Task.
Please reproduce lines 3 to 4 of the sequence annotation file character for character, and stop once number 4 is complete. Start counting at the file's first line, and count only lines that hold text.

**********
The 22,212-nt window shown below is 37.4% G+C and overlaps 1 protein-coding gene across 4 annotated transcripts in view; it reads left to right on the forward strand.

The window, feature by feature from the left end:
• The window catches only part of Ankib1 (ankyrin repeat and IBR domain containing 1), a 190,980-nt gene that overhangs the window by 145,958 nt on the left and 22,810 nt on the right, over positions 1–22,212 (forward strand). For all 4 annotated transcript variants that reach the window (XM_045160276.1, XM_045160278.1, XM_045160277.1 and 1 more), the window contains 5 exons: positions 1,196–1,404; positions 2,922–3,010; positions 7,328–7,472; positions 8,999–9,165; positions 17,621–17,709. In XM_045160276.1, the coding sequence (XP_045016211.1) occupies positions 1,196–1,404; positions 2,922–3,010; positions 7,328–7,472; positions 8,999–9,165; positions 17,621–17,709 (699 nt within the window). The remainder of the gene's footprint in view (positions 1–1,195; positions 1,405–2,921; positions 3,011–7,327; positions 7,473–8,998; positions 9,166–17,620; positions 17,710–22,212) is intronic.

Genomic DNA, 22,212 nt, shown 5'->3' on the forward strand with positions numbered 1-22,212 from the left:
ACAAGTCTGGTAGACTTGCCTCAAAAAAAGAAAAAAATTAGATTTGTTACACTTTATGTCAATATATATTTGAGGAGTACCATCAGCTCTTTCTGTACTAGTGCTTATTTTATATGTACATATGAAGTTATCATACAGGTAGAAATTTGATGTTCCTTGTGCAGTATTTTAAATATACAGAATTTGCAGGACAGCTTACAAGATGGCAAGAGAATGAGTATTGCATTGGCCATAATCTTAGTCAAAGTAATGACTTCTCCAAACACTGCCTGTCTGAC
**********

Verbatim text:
• The window catches only part of Ankib1 (ankyrin repeat and IBR domain containing 1), a 190,980-nt gene that overhangs the window by 145,958 nt on the left and 22,810 nt on the right, over positions 1–22,212 (forward strand). For all 4 annotated transcript variants that reach the window (XM_045160276.1, XM_045160278.1, XM_045160277.1 and 1 more), the window contains 5 exons: positions 1,196–1,404; positions 2,922–3,010; positions 7,328–7,472; positions 8,999–9,165; positions 17,621–17,709. In XM_045160276.1, the coding sequence (XP_045016211.1) occupies positions 1,196–1,404; positions 2,922–3,010; positions 7,328–7,472; positions 8,999–9,165; positions 17,621–17,709 (699 nt within the window). The remainder of the gene's footprint in view (positions 1–1,195; positions 1,405–2,921; positions 3,011–7,327; positions 7,473–8,998; positions 9,166–17,620; positions 17,710–22,212) is intronic.

Genomic DNA, 22,212 nt, shown 5'->3' on the forward strand with positions numbered 1-22,212 from the left: